It is very important that decisions regarding classification and keywords are made by the qualified librarian. It is all too tempting for schools to employ temporary data entry staff specifically to catalogue the whole library stock, resulting in errors and inconsistency in the data which the librarian has to revisit and correct at a later date.
Heritage was up and running by January 1994, with most of King’s 25,000 items available for issue. The library is open 85 hours a week (including evenings and weekends) and Heritage is fully operational in Kay’s absence. As well her two assistants, Liz Thane and John Smith, Kay enlists the help of local PhD students to perform basic circulation tasks. House librarians also issue items to students when Kay is not available.
With such a variety of staff Kay makes use of the Heritage password security system whereby users can be assigned certain privilege levels. This means that Kay can provide her assistants with the ability to issue and return items but prevent access areas of the system they are not authorised to use.
After many years with Heritage, Kay’s primary interaction with IS Oxford is with the support desk. As Head Librarian, Kay appreciates the importance of having technical support staff that she can rely on.
“You’re not buying what is available at the time, you’re buying the help to get it working”.
For many years IS Oxford has worked hard to maintain the very highest standards in customer support. Our users appreciate the fact that they are familiar with individual technical support staff members. This, coupled with our call-logging system, provides a continuity that avoids having to explain the same problems to a number of different people. Having direct contact with support staff over the telephone helps to develop a relationship between the customers and the support desk.
“The telephone support is excellent…you are always made to feel that yours is never a trivial problem to their staff, which is quite important in giving you confidence”
With experience Kay has realised the importance of group forums. The annual user group (HUG) meetings provide a unique opportunity for users to meet the IS Oxford developers to voice opinions and ideas about the software, and see the latest developments.
To supplement these national events Kay has formed her own local user group for school librarians in the Kent region. These smaller, more focused meetings allow the schools to discuss the various aspects of Heritage in more detail. A valuable by-product of this group is an informal support network where ideas are shared and questions answered.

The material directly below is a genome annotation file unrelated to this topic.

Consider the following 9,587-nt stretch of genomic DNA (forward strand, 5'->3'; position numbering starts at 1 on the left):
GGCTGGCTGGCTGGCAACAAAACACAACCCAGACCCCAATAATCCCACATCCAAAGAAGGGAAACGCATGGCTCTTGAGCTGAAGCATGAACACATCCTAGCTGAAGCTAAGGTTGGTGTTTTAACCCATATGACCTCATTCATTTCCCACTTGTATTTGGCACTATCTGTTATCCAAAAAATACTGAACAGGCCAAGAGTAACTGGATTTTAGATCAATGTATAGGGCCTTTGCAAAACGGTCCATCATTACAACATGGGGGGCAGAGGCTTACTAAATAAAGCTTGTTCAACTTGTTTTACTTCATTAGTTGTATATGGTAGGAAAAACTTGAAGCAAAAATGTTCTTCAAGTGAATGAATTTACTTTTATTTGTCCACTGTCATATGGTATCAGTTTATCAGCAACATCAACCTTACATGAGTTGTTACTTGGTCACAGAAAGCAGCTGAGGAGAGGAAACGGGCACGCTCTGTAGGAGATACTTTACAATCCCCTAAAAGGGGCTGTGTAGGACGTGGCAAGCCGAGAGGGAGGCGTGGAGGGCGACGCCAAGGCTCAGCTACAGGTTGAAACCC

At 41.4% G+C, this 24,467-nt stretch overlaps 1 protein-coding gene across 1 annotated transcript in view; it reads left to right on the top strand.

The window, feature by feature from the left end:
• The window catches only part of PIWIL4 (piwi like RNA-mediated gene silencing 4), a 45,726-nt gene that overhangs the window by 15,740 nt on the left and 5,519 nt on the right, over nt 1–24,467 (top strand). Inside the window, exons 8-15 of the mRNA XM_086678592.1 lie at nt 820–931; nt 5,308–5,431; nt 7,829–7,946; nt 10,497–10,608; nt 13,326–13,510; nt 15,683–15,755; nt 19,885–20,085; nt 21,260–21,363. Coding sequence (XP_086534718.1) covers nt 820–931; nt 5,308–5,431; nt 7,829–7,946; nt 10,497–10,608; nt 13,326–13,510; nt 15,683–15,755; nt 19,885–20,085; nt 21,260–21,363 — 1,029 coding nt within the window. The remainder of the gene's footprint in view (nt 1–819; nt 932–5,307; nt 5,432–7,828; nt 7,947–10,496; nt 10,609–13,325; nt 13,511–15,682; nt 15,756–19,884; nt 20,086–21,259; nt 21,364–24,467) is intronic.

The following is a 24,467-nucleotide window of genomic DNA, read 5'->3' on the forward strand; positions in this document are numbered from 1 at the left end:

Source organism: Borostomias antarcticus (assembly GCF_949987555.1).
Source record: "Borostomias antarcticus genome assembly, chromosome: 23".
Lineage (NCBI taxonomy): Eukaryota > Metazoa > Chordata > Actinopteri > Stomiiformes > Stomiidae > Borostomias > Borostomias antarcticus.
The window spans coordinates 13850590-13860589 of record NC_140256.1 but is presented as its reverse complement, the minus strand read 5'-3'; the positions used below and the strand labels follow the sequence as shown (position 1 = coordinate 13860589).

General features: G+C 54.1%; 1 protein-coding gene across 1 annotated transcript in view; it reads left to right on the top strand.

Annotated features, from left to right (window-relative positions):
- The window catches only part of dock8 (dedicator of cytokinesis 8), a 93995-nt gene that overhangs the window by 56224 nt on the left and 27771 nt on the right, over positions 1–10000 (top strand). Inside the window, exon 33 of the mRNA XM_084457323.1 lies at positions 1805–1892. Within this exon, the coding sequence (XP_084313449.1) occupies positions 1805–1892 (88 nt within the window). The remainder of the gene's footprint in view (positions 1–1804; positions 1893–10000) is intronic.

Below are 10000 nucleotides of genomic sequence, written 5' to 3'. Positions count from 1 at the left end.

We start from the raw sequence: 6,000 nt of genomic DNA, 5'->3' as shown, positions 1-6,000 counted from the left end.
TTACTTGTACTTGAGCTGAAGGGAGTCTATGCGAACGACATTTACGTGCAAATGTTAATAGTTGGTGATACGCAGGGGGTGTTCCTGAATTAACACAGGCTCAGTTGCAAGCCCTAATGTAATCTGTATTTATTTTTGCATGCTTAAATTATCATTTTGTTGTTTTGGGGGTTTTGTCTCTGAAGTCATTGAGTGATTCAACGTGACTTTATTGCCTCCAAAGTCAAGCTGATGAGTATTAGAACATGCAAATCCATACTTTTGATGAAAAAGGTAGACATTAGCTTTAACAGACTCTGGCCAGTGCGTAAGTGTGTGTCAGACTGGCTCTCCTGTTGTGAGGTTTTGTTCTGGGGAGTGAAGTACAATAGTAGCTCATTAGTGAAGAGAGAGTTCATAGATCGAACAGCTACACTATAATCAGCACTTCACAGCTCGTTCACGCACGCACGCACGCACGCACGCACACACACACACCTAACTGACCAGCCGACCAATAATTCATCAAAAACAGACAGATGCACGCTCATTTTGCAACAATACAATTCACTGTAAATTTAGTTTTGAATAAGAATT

The smooth implementation of Heritage into King’s School is a success story that has positioned the library at the centre of school life. Heritage has helped to bridge the gap between the geographically isolated St. Augustine site and the main school precinct.
Students are now aware of the resources available to them, and have confidence that they will find what they’re looking for. The library is busier and is being used by lots of different people. Statistics generated from the Heritage reports facility show a significant increase in the number of books being borrowed. These reports have also given Kay a valuable insight into the range of books that students are choosing, which has increased term by term.
Management information is invaluable to King’s School when planning the acquisition of new resources. It also assists the Headteacher in making decisions on areas which might need to be promoted.
“Heritage has been a good image for the school…because of the nature of the school, and the heavy pressure everyone’s under, I think an efficient library service enables staff and students to achieve their high academic successes. I think Heritage has lived up to that mark. It is an efficient system.”
In March 2008, at the recommendation of the School IT department, King's School notified us that they would be leaving Heritage and would instead install Eclipse. After using Eclipse for a week or so they reversed their decision and came back to Heritage. A couple of years on, we contacted Sarah again to ask how she now feels about Heritage.
King’s School run Heritage with two additional full access user licences, Heritage Online, Acquisitions and Reader Import modules. More information about King’s School library can be found on the school website: http://www.kings-school.co.uk.